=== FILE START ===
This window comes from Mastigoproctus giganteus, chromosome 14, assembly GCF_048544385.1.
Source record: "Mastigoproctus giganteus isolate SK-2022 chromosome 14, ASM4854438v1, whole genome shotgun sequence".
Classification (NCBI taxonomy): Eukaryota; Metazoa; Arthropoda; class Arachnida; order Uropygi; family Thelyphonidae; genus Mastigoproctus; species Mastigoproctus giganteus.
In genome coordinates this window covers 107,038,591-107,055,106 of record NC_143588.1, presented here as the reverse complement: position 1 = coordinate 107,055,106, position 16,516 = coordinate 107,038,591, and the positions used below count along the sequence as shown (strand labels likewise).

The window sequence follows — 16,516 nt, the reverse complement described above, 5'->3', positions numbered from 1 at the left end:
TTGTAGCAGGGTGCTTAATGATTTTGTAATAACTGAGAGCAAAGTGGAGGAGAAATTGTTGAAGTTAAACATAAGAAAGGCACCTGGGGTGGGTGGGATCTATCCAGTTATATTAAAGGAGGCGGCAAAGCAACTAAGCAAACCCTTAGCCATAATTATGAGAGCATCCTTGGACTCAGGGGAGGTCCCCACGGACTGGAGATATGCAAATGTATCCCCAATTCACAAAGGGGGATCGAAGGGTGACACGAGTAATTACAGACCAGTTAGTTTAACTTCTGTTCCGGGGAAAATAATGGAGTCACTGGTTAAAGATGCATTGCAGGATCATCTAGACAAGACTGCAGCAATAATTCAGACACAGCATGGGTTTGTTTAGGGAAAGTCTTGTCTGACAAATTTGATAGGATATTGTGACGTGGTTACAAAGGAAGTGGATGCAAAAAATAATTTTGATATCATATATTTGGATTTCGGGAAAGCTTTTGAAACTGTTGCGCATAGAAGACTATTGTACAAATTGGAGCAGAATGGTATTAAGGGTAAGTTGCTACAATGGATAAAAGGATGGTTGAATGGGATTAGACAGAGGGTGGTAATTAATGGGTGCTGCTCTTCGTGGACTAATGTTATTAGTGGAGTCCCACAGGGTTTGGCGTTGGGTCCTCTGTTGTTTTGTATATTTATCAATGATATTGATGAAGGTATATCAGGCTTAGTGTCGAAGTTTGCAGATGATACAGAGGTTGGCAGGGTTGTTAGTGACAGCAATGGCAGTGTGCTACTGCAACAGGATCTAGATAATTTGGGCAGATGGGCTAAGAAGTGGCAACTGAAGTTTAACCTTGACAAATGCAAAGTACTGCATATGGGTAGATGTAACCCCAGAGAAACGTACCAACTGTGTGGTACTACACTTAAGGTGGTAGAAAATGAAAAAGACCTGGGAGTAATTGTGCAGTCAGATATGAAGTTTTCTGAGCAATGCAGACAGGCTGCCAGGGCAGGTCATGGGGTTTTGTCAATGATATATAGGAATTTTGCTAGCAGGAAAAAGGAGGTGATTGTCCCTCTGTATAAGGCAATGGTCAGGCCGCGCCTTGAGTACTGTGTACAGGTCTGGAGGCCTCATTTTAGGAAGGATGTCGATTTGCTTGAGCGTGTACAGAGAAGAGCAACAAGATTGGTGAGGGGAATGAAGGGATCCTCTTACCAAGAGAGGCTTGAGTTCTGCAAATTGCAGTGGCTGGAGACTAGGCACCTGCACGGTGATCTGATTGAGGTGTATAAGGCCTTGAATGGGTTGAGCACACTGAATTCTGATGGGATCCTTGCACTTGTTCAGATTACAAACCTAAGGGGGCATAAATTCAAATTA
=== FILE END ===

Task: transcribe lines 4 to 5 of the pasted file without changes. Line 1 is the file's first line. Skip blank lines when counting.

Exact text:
In genome coordinates this window covers 107,038,591-107,055,106 of record NC_143588.1, presented here as the reverse complement: position 1 = coordinate 107,055,106, position 16,516 = coordinate 107,038,591, and the positions used below count along the sequence as shown (strand labels likewise).

The window sequence follows — 16,516 nt, the reverse complement described above, 5'->3', positions numbered from 1 at the left end: